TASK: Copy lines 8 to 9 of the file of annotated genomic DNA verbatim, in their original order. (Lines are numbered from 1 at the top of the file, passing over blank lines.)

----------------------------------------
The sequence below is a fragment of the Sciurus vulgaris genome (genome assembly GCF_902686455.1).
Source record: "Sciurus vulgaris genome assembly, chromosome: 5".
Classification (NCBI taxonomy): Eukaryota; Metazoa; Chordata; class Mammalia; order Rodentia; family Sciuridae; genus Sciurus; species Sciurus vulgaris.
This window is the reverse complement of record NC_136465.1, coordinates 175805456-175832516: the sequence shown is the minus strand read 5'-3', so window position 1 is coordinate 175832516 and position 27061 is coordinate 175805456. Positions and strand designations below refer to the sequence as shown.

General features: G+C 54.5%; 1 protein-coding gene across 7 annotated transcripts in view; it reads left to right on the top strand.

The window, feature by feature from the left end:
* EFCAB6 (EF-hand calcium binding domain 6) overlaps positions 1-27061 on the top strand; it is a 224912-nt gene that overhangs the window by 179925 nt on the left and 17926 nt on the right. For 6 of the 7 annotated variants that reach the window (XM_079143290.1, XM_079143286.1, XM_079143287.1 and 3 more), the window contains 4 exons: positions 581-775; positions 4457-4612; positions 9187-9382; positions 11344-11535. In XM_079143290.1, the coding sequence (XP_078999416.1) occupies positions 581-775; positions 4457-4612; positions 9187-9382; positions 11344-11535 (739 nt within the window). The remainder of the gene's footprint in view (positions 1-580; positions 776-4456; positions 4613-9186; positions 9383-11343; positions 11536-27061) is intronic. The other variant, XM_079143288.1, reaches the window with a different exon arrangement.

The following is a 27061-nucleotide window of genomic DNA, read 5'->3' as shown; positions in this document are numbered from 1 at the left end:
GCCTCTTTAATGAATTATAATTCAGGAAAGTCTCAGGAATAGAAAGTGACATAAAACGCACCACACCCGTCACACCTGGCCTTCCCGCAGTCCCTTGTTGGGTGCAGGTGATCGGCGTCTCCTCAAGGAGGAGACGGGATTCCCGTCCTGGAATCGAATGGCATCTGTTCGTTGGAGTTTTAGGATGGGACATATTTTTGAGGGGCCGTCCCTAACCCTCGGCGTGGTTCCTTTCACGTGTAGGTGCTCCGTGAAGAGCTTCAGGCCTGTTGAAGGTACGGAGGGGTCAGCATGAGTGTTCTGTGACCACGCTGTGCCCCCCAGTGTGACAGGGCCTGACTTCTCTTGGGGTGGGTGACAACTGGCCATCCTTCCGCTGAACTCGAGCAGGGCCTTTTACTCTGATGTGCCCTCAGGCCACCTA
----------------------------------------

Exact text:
The following is a 27061-nucleotide window of genomic DNA, read 5'->3' as shown; positions in this document are numbered from 1 at the left end:
GCCTCTTTAATGAATTATAATTCAGGAAAGTCTCAGGAATAGAAAGTGACATAAAACGCACCACACCCGTCACACCTGGCCTTCCCGCAGTCCCTTGTTGGGTGCAGGTGATCGGCGTCTCCTCAAGGAGGAGACGGGATTCCCGTCCTGGAATCGAATGGCATCTGTTCGTTGGAGTTTTAGGATGGGACATATTTTTGAGGGGCCGTCCCTAACCCTCGGCGTGGTTCCTTTCACGTGTAGGTGCTCCGTGAAGAGCTTCAGGCCTGTTGAAGGTACGGAGGGGTCAGCATGAGTGTTCTGTGACCACGCTGTGCCCCCCAGTGTGACAGGGCCTGACTTCTCTTGGGGTGGGTGACAACTGGCCATCCTTCCGCTGAACTCGAGCAGGGCCTTTTACTCTGATGTGCCCTCAGGCCACCTA